Read the full story here.

©2017 The San Francisco Examiner


S.F. Examiner: Questions for Giants as they drop eight

By Art Spander
San Francisco Examiner

SCOTTSDALE, Ariz. — Eight in a row for the Giants, the wrong way. True, they don’t count, but going a week without a win, even in the exhibition season brings back haunting memories of the second half of the 2016 regular season, when those losses did count, when San Francisco plunged from first place.

Madison Bumgarner pitched beautifully on a 72-degree Sunday afternoon, and that is what we should take from yet another Cactus League defeat for the Giants, this one to the Kansas City Royals, 4-3.

Read the full story here.

©2017 The San Francisco Examiner


Giants: Little things and big defeats

By Art Spander

SAN FRANCISCO — They’re not going to win the division. That’s for sure. Maybe the Giants still will make the postseason, get in as a wild card, and even that’s problematic.

But definitely the way they are playing, just poorly enough to lose, they won’t overtake the Dodgers — who gleefully overtook the tumbling Giants in the National League West days ago.

It’s not that the Giants are a bad team. The Atlanta Braves are a bad team. No, the Braves are a terrible team. The San Diego Padres are a bad team. They are 22 games below .500. And that’s after sweeping a three-game series from the Giants. For a second time this season.

The Giants are a good team playing badly. Or once were a good team playing badly, very badly as defined by a classical, baseball reference.

When they hit they don’t pitch, as they did and didn't on Tuesday night, San Francisco entering the ninth with a 4-1 lead and ingloriously losing to the Padres 6-4 on a home run by, not Nate Colbert or Tony Gwynn even, but Ryan Schimpf. The 27th blown save of the season. Oh, where are you now, Robb Nen?

When the Giants pitch they don’t hit, as they did and didn't on Wednesday in the sunshine and gloom (the mood, not the weather) at AT&T Park, San Francisco getting only four singles and thus getting whipped by the Pads, 3-1.

So the little bit of optimism created when the Giants had a sweep of their own, taking three in a row at Arizona over the weekend, has been trashed, smashed and tossed into McCovey Cove. So much for progress.

The Dodgers, who beat the Yankees for the second time in their three-game series at the Stadium, now are five in front of San Francisco. The billionaires at Chavez Ravine smirk.

In the post-game session Wednesday, Bruce Bochy, the Giants' manager, was asked if he had sleepless nights, to which he answered in the affirmative, adding, “I wish I could do more. Every manager or head coach does. It’s always on your mind.”

Some would say Bochy could have done more on Tuesday night if Brandon Belt hadn’t been out because he was ailing. Buster Posey was playing first, and there was a ball off Posey’s mitt, which became an infield single when reliever Hunter Strickland conceded he was slow to cover the base.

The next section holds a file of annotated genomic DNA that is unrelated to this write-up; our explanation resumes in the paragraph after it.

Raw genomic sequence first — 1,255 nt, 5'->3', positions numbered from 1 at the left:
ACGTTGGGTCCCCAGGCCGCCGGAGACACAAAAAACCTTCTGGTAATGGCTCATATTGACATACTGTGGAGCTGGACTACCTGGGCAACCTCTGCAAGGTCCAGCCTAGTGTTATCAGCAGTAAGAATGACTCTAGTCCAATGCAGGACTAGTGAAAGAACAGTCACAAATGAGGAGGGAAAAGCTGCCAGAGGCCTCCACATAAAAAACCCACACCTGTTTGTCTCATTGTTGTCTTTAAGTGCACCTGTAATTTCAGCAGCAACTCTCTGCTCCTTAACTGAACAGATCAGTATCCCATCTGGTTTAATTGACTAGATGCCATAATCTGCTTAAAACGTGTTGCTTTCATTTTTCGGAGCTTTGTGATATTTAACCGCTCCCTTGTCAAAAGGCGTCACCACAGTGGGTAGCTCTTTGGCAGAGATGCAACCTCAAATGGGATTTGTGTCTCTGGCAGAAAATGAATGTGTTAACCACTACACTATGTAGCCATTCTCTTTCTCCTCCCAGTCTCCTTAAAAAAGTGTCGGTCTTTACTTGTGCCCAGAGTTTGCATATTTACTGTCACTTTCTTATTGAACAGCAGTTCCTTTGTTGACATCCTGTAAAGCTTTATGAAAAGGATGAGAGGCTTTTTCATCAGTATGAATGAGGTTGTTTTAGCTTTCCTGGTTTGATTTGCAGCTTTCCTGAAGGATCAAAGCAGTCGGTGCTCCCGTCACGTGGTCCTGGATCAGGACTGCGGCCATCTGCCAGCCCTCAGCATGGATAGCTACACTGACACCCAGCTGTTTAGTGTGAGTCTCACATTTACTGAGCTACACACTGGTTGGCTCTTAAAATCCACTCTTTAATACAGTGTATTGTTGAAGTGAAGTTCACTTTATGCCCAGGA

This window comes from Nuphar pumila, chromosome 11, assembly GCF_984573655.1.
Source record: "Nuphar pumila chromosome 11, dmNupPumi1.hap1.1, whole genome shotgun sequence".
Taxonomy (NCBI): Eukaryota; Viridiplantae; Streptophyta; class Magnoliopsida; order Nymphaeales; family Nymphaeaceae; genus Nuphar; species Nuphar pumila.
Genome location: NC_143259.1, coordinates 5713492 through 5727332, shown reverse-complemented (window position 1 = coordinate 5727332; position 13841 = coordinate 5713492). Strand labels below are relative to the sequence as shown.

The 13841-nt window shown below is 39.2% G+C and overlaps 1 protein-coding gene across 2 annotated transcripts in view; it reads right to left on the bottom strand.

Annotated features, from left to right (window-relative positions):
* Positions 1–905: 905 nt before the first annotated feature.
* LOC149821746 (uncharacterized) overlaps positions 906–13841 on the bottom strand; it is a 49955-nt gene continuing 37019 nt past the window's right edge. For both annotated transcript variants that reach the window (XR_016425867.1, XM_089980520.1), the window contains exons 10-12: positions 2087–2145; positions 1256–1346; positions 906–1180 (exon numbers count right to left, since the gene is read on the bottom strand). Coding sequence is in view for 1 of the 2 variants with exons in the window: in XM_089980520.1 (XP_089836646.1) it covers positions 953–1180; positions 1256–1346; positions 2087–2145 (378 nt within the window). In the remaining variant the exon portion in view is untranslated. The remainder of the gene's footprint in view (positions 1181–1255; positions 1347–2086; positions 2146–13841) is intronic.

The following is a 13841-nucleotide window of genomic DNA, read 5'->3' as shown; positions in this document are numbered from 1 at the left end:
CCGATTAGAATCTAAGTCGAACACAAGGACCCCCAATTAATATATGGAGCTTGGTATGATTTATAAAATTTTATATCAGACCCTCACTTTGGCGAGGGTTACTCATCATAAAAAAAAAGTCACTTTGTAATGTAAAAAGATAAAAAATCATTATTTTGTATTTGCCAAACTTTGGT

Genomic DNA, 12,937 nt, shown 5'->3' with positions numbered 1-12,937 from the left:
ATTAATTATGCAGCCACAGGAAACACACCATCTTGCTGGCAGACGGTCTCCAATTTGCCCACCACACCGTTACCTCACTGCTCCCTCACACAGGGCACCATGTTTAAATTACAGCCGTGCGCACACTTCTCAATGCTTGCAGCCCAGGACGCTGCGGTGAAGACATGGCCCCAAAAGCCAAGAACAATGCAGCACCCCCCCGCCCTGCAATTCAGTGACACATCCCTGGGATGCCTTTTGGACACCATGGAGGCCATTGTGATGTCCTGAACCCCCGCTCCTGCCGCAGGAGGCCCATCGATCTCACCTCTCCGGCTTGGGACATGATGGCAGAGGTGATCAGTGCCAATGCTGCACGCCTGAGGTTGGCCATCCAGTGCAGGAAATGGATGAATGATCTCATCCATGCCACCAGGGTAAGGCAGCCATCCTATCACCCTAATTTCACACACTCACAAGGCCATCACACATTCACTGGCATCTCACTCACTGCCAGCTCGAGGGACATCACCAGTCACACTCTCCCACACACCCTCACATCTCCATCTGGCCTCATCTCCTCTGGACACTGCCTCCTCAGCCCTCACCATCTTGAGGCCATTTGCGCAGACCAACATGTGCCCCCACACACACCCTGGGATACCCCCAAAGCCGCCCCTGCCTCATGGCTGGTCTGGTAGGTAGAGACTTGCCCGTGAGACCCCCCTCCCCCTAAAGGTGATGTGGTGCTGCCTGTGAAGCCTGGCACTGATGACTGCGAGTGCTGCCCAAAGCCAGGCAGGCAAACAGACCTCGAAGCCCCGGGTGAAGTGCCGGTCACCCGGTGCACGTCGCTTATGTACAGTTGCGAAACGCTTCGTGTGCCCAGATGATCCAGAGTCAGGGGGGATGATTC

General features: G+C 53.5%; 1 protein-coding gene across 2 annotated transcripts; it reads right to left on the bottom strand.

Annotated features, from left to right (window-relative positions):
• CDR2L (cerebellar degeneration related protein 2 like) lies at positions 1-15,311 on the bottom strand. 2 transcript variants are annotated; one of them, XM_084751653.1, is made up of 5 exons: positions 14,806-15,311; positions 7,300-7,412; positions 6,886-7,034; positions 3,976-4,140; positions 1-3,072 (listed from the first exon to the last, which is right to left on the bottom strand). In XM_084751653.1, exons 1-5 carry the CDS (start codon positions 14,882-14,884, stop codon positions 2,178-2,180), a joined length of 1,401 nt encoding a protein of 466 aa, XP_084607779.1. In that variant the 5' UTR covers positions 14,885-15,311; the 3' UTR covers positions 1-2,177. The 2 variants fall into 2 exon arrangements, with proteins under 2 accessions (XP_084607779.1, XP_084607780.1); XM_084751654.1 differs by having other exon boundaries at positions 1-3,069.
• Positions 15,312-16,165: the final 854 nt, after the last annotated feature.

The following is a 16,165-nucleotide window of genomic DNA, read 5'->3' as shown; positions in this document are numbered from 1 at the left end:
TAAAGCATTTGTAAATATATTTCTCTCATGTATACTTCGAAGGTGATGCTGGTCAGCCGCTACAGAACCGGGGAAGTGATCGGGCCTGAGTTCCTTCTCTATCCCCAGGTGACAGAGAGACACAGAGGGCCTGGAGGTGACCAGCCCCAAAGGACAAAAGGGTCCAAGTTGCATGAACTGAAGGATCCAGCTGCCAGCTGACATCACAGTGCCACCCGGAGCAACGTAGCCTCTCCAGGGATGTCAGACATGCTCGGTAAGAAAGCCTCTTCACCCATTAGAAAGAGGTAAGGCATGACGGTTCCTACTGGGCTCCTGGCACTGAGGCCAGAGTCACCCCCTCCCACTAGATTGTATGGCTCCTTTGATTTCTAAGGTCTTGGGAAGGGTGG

The little things, and the big defeats.

On Wednesday, the Giants' bullpen couldn’t be faulted. Neither could starter Madison Bumgarner. You allow only three runs, you’ll normally win. Not, however, when the season is coming apart at the seams.

San Diego starter Luis Perdomo mystified the Giants' batters. The first four men in the order, Denard Span, Angel Pagan, Posey and Brandon Crawford, had two walks and no hits among them. Only because Belt and Joe Panik managed back-to-back singles in the second, after a Crawford walk, did the Giants avoid a shutout.

“He had a good sinker,” Bochy, a former catcher, said of Perdomo, who didn’t look like someone who came into the game with a 7-9 record and 5.89 earned run average. Ah, but the Giants looked very much like the team that has collapsed (20-35 since July 10) in notable fashion.

Bumgarner, gracious as always post-game, stood there attired like a hunter (not Strickland) and was asked what needs to be corrected: pitching, hitting, whatever.

“I don’t know,” he answered quietly. “So far, the second half’s been a club I’ve never seen before.”

A club that Giants fans have seen too much of, one that's causing them to wonder what might have transpired if San Francisco, not the Cubs, got 100 mph closer Aroldis Chapman (or who the Giants would have been forced to trade to acquire him).

Bumgarner was unable to pick up his 100th career victory, a total that’s inevitable.

“There’s a lot of pressure this time of year,” reminded Baumgarner, reflecting on the chase for the playoffs and not his personal goals or difficulties. “It’s more of a mind-set this time of the year.”

Bochy could only agree.

“This was a big series,” he conceded about the three games, three defeats, against San Diego. “They’re all big.”

A little more than two weeks are left in a season that began so well, a season — an even year — in which the Giants were picked to be champions. How did we go wrong? How did the Giants?